Religious right leader says McCain has ‘work to do’ to win evangelicals

Sen. John McCainJohn Sidney McCainDonald Trump's 2020 election economic gamble 2020 Democrats make play for veterans' votes The Memo: Democrats confront prospect of long primary MORE (R-Ariz.) must work hard to reach out to evangelical voters to get them “excited” about his candidacy, a leading social conservative figure said Wednesday.

Family Research Council President Tony Perkins said a number of the presumptive GOP presidential nominee’s policies and actions in the Senate have rubbed socially conservative evangelical voters the wrong way, and he will need them and their “enthusiasm” to win the White House.

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“It’s not automatic,” Perkins said.

Perkins made the remarks after an event promoting Personal Faith, Public Policy, a book he co-wrote with Bishop Harry Jackson, chairman of the High Impact Leadership Coalition.

Perkins and Jackson were joined by the Revs. Jim Wallis and Sam Rodriguez in a discussion about the political agenda of evangelicals, but they spoke more about issues than the election.

After the presentation, Perkins said McCain has injured his relationship with evangelicals and social conservatives by joining Democratic Sen. Russ Feingold (Wis.) in sponsoring campaign finance legislation. He also mentioned

McCain’s membership in the so-called bipartisan “Gang of 14” senators who worked to accommodate one another on judicial appointments, and his refusal to endorse a constitutional amendment on gay marriage.

Perkins said that because of McCain’s involvement in those issues, the senator will have to vigorously pursue the support of what was a key voting bloc in both of President George W. Bush’s close election victories.

Perkins suggested several approaches McCain can take to woo a crowd that might feel dissatisfied after supporting former Arkansas Gov. Mike Huckabee and watching him drop out of the race.

McCain should “hold the Bush line” on banning federal funding for stem cell research, announce that he will appoint a “family czar” to show his commitment to families and be more vocal about his lifelong record opposing abortion rights, Perkins said.

“He’s never led on those issues, and he’s never seemed comfortable talking about those issues,” Perkins said.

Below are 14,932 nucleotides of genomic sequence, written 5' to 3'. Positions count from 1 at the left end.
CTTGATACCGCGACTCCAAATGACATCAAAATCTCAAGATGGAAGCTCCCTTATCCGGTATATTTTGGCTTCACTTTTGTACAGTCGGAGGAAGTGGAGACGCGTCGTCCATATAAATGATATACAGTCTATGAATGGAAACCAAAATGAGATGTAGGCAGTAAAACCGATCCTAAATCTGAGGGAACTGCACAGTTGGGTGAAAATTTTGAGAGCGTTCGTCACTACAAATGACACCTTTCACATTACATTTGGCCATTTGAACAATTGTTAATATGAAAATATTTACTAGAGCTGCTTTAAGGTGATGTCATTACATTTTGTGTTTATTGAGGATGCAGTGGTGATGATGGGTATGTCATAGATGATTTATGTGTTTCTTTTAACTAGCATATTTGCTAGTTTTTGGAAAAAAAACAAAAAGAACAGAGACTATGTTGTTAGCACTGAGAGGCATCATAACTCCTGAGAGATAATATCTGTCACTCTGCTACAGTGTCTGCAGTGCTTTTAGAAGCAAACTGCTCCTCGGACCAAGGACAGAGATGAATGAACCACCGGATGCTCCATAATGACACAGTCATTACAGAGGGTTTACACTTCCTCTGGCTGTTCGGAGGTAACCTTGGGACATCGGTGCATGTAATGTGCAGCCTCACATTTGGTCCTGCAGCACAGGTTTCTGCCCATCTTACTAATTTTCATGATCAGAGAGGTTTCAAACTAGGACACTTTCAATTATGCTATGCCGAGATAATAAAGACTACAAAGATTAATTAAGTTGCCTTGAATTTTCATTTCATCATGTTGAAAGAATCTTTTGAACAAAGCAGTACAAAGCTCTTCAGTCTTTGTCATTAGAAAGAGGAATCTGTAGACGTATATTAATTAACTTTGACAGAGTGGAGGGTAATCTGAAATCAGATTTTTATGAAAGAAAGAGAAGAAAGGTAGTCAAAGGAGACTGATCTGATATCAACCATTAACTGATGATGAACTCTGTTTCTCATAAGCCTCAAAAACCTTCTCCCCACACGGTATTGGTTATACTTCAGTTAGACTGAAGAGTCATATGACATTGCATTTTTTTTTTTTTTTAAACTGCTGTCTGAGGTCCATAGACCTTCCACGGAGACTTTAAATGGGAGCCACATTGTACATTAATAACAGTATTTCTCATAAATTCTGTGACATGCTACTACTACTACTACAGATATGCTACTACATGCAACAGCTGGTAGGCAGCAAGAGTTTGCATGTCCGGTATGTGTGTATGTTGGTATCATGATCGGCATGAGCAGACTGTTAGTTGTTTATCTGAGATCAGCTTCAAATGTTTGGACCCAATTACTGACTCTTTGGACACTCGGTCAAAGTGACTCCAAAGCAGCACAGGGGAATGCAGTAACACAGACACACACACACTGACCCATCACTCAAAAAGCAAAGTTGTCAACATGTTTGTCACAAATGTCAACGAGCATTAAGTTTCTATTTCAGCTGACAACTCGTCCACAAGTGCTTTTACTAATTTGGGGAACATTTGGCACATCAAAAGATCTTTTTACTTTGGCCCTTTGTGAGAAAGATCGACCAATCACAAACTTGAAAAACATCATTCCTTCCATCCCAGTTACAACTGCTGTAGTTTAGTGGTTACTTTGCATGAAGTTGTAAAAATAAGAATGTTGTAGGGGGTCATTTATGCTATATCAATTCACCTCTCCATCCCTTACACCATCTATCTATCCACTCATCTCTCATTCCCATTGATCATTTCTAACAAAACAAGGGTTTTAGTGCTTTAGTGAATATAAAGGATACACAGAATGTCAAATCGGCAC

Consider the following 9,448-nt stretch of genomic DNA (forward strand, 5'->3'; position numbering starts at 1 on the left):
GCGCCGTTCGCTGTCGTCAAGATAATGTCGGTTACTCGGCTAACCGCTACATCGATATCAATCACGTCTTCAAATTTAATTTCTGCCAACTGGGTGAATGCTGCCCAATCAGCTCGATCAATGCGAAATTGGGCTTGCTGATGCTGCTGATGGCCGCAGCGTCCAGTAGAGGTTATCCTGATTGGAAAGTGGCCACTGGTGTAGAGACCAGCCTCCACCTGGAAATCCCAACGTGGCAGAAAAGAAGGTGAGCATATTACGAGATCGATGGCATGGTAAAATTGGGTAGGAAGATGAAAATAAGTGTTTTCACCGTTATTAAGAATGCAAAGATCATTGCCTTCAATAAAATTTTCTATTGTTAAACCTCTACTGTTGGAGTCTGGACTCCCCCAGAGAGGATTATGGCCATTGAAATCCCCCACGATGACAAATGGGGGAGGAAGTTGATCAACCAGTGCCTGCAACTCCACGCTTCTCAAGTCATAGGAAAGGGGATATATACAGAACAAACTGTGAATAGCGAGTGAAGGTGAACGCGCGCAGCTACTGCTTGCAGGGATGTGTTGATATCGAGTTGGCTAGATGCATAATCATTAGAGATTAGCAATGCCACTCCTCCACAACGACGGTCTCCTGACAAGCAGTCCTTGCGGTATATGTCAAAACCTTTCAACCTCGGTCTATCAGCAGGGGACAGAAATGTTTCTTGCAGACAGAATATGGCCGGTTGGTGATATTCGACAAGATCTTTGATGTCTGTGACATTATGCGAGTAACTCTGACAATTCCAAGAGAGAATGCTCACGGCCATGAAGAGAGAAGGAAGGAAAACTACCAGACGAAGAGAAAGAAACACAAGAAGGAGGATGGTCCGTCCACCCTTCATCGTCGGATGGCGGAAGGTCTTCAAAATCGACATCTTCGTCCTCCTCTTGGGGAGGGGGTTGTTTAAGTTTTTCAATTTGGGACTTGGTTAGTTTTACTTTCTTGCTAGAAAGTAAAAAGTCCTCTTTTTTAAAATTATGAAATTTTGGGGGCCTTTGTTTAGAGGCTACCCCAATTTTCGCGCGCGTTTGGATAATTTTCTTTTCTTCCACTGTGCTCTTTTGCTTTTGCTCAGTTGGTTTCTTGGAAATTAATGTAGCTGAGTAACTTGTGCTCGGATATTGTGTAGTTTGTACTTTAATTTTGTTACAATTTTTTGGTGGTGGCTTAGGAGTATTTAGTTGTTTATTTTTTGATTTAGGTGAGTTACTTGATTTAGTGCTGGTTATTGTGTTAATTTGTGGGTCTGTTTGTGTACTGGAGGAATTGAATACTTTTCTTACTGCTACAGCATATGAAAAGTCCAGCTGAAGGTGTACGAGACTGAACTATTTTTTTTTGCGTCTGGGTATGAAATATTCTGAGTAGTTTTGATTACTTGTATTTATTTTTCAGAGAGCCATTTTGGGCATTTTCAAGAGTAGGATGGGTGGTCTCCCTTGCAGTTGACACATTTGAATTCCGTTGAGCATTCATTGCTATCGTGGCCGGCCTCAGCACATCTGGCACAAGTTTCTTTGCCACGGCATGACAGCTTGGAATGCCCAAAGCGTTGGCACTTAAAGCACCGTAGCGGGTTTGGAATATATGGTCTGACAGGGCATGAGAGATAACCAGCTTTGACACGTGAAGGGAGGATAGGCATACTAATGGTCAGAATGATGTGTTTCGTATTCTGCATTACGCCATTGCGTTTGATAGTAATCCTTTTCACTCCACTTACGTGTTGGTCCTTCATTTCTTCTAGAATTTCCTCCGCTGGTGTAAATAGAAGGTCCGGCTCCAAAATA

But Perkins said McCain has a solid voting record on issues that are dear to socially conservative evangelical voters, and he can use that record as a “foundation” to reach out to them.

“I don’t think that that’s too big a stretch for him, but he’s going to have to work at it,” Perkins said.

Early in the program, the former Louisiana legislator said that many in the media have written off the influence of the religious right because McCain was able to win the states and delegates necessary to become the Republican nominee.

Perkins, however, insisted there is proof that evangelicals continue to influence elections because “it’s not a Rudy Giuliani candidacy.”

Perkins said Giuliani, the former New York City mayor, was seen by many as the inevitable nominee for most of last year until evangelical Republicans decided his “Big Apple values” were out of line with “the core of the Republican Party.”

“All of a sudden, Rudy Giuliani dropped like a rock,” he said.

Both Jackson and Perkins stressed throughout the program that the evangelical movement and its influence on electoral politics is “not dead.”

“These headlines, like the paper they’re written on, are recycled,” Perkins said.

But to remain viable as a strong political influence, the panelists said, the evangelicals and their leaders have to expand their agenda and make clear to politicians that they will not line up behind Republicans just because they’re expected to.

“We should be the ultimate swing vote,” Wallis said. “Those voters are in play for sure, but they’re in nobody’s pocket now.”

Perkins agreed with Wallis, who is often labeled as a leader of the religious left, that evangelical leaders “cannot afford to be co-opted.”

He also made the case that many issues are above party lines by citing polls from the last two days showing that a majority of New Yorkers wanted embattled Gov. Eliot Spitzer (D) to resign or be impeached after he was accused of being involved in a prostitution ring.

“Those values are transcendent,” Perkins said.

Democratic front-runner Sen. Barack Obama’s (Ill.) religion also came into play when the panelists were asked about accusations that Obama’s Trinity United Church of Christ is a “racist” organization.

Jackson said that while he disagrees with some of the statements made by the church’s leader, accusations like that are part of “a conspiracy that wants to silence the voice of the church.”

Wallis added that it is merely a “black church” that is proud of its African-American heritage.

Some conservatives have accused the Trinity Church, whose motto is “Unashamedly Black, Unapologetically Christian,” and its Rev. Jeremiah Wright, with whom Obama professes to have a close relationship, as racist because of its African-American-oriented membership and message and controversial statements Wright has made in the past.

Jessica Malmgren contributed to this article.